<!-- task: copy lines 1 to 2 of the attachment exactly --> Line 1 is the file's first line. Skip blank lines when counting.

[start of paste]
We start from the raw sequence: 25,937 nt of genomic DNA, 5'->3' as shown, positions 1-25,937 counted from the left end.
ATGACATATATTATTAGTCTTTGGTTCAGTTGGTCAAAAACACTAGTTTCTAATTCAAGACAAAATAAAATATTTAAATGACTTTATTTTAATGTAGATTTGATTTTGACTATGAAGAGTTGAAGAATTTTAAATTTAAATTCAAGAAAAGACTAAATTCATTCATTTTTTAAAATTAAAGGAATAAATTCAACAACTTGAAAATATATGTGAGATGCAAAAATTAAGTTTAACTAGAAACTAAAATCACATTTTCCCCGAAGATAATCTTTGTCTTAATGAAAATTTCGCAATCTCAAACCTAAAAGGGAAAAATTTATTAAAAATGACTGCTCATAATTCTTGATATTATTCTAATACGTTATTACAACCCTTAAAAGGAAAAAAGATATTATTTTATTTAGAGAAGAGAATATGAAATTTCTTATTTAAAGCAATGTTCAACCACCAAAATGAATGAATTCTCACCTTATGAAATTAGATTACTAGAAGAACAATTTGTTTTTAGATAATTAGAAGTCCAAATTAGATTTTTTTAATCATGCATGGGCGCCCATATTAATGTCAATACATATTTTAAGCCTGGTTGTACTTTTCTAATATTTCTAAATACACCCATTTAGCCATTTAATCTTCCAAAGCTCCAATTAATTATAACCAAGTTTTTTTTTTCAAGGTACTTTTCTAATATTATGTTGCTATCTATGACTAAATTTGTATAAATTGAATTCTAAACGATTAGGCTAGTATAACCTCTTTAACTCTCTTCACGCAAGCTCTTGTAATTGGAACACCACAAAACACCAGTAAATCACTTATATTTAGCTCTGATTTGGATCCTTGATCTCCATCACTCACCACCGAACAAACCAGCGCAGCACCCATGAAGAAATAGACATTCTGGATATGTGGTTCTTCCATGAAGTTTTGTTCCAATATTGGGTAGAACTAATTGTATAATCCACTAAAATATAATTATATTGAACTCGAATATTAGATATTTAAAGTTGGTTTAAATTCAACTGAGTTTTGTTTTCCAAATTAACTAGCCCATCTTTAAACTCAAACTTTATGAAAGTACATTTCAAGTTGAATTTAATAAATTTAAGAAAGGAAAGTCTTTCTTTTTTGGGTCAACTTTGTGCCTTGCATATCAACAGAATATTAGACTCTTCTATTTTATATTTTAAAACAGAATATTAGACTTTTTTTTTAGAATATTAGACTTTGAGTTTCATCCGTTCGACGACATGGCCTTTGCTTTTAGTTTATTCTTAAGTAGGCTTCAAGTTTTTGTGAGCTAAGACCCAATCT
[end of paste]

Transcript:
We start from the raw sequence: 25,937 nt of genomic DNA, 5'->3' as shown, positions 1-25,937 counted from the left end.
ATGACATATATTATTAGTCTTTGGTTCAGTTGGTCAAAAACACTAGTTTCTAATTCAAGACAAAATAAAATATTTAAATGACTTTATTTTAATGTAGATTTGATTTTGACTATGAAGAGTTGAAGAATTTTAAATTTAAATTCAAGAAAAGACTAAATTCATTCATTTTTTAAAATTAAAGGAATAAATTCAACAACTTGAAAATATATGTGAGATGCAAAAATTAAGTTTAACTAGAAACTAAAATCACATTTTCCCCGAAGATAATCTTTGTCTTAATGAAAATTTCGCAATCTCAAACCTAAAAGGGAAAAATTTATTAAAAATGACTGCTCATAATTCTTGATATTATTCTAATACGTTATTACAACCCTTAAAAGGAAAAAAGATATTATTTTATTTAGAGAAGAGAATATGAAATTTCTTATTTAAAGCAATGTTCAACCACCAAAATGAATGAATTCTCACCTTATGAAATTAGATTACTAGAAGAACAATTTGTTTTTAGATAATTAGAAGTCCAAATTAGATTTTTTTAATCATGCATGGGCGCCCATATTAATGTCAATACATATTTTAAGCCTGGTTGTACTTTTCTAATATTTCTAAATACACCCATTTAGCCATTTAATCTTCCAAAGCTCCAATTAATTATAACCAAGTTTTTTTTTTCAAGGTACTTTTCTAATATTATGTTGCTATCTATGACTAAATTTGTATAAATTGAATTCTAAACGATTAGGCTAGTATAACCTCTTTAACTCTCTTCACGCAAGCTCTTGTAATTGGAACACCACAAAACACCAGTAAATCACTTATATTTAGCTCTGATTTGGATCCTTGATCTCCATCACTCACCACCGAACAAACCAGCGCAGCACCCATGAAGAAATAGACATTCTGGATATGTGGTTCTTCCATGAAGTTTTGTTCCAATATTGGGTAGAACTAATTGTATAATCCACTAAAATATAATTATATTGAACTCGAATATTAGATATTTAAAGTTGGTTTAAATTCAACTGAGTTTTGTTTTCCAAATTAACTAGCCCATCTTTAAACTCAAACTTTATGAAAGTACATTTCAAGTTGAATTTAATAAATTTAAGAAAGGAAAGTCTTTCTTTTTTGGGTCAACTTTGTGCCTTGCATATCAACAGAATATTAGACTCTTCTATTTTATATTTTAAAACAGAATATTAGACTTTTTTTTTAGAATATTAGACTTTGAGTTTCATCCGTTCGACGACATGGCCTTTGCTTTTAGTTTATTCTTAAGTAGGCTTCAAGTTTTTGTGAGCTAAGACCCAATCT